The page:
Gere does a nice job of portraying Irving’s manic aura; he is a desperate man and the lies he creates make him even more desperate. Initially, he is trying to get another book published, to pay some of the bills he and Edith have accumulated. Later, he is desperate to keep the fiction going because he is able to secure a huge advance for the story. Now, he has to keep everyone believing the autobiography is true. Every time he appears on screen, Gere displays his character’s confidence in his scheme, but his eyes shift around and he isn’t completely able to hide Irving’s restless nature. Towards the end, and only then, does Gere seem to let Irving calm down a bit, when he realizes there is no escape.
Alfred Molina is good as Dick Susskind, Irving’s researcher, friend and co-hort. He seems to go along with the idea, at least initially, because creating this famous man’s life intrigues him, trying to make it as real as possible is a challenge. Then, they stumble upon an old associate of Hughes (played by Eli Wallach, a nice, slightly eccentric performance), who has written a sort of secret autobiography of his own, which he doesn’t intend to publish. But Susskind realizes it has valuable, secret information – transcripts of phone conversations, meetings, and deal memos - in it that would only help to enhance their fiction. As they get deeper and deeper into the lies, Susskind becomes more and more nervous.
Marcia Gay ardenHarden plays Edith, Clifford’s Swiss wife, who is trying to complete the paintings she needs for an art gallery opening. Their relationship is interesting. She occasionally reminds Clifford of his extramarital affairs and has forgiven him, but dreads a relapse. She is very anxious about his trips into the city because she doesn’t want him to continue to meet Her (Julie Delpy). Edith and Clifford are clearly in love, but there is also a hint of desperation in her dealings with her husband.
Stanley Tucci and Zeljko Ivanek (“The Manchurian Candidate”, TV’s “Homicide”, “Law and Order”) pop up as publishers (the head of McGraw Hill and the publisher of Life magazine respectively) and lend an air of gravitas to the story.
As Irving continues to weave his lies, he receives a box in the mail. Postmarked from Las Vegas, with no return address, the box contains paperwork that could only have come from Hughes files. Were they stolen? Who sent them? As Clifford looks through them, he realizes there is evidence linking bribes from Hughes to Nixon. This is powerful stuff and Clifford shows it to his publisher, insists it be published in the book. Hughes may be insisting on it as well. Throughout the film, there are small exchanges and conversations Irving uses to inform his ‘tall tales’. “Hoax” smartly weaves this idea into the story, using it again in another way.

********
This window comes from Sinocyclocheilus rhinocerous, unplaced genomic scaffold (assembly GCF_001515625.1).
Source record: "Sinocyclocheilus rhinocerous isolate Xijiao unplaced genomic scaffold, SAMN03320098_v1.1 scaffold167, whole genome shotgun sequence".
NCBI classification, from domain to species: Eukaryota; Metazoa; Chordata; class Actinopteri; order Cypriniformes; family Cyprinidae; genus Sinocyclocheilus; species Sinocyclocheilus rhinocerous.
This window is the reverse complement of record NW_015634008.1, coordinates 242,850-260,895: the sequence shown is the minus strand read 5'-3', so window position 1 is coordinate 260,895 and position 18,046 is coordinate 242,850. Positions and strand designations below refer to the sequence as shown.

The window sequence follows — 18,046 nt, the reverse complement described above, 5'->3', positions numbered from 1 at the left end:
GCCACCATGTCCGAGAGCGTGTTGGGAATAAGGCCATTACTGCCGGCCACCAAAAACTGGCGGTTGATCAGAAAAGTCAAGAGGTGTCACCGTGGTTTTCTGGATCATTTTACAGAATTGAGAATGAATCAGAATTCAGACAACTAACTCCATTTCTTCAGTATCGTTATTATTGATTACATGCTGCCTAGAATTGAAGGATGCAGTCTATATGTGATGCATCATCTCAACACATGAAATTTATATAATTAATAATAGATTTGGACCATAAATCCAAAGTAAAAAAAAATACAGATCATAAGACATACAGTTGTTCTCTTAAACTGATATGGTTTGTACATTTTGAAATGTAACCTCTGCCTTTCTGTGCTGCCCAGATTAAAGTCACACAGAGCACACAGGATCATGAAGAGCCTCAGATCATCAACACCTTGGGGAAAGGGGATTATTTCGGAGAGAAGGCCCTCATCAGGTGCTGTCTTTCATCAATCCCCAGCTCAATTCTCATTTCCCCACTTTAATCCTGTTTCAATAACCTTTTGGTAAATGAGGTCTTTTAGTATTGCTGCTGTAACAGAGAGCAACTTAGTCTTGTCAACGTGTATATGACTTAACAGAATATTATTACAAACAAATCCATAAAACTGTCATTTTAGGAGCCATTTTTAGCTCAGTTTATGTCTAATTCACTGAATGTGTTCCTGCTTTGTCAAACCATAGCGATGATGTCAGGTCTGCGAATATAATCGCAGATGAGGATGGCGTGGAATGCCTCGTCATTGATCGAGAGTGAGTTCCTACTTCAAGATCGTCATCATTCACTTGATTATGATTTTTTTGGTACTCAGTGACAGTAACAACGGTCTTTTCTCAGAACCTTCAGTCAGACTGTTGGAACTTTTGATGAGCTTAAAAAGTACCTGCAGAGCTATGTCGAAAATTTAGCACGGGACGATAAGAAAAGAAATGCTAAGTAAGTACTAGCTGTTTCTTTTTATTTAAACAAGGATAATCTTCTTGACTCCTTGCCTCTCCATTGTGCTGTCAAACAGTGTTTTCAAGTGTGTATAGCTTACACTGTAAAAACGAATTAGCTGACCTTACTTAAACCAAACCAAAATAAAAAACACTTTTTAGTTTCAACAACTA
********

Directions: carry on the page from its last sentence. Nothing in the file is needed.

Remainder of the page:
“The Hoax” is a better film than I expected or anticipated; the story moves fast and the characters are interesting. But the film almost seems to be painting broad strokes. We don’t get a full sense of many of the supporting characters. Hope Davis’ role is weak. If Irving is such a hack writer, why is she so interested in helping him out? Tucci and Ivanek add the requisite bluster, but it is difficult to see beyond these single notes. When Tucci’s character confronts Irving, he is incredulous when the writer calls of the deal, creating a showdown. Later, when the book starts to fall apart, he announces that they have too much invested in it; they are going to go ahead and publish it. But you also get the sense that he realizes, even in the early 70s, that no publicity is bad publicity.
If you see “The Hoax”, and your attention will be held, you might also consider renting Orson Welles’ “F for Fake”, a film he made in the mid-70s, in which he tries to determine if certain things are true or false. One of the subjects is Clifford Irving and Welles interviews him for the film. It is a strange film, but it would give you the opportunity to see the subject of “The Hoax” in person.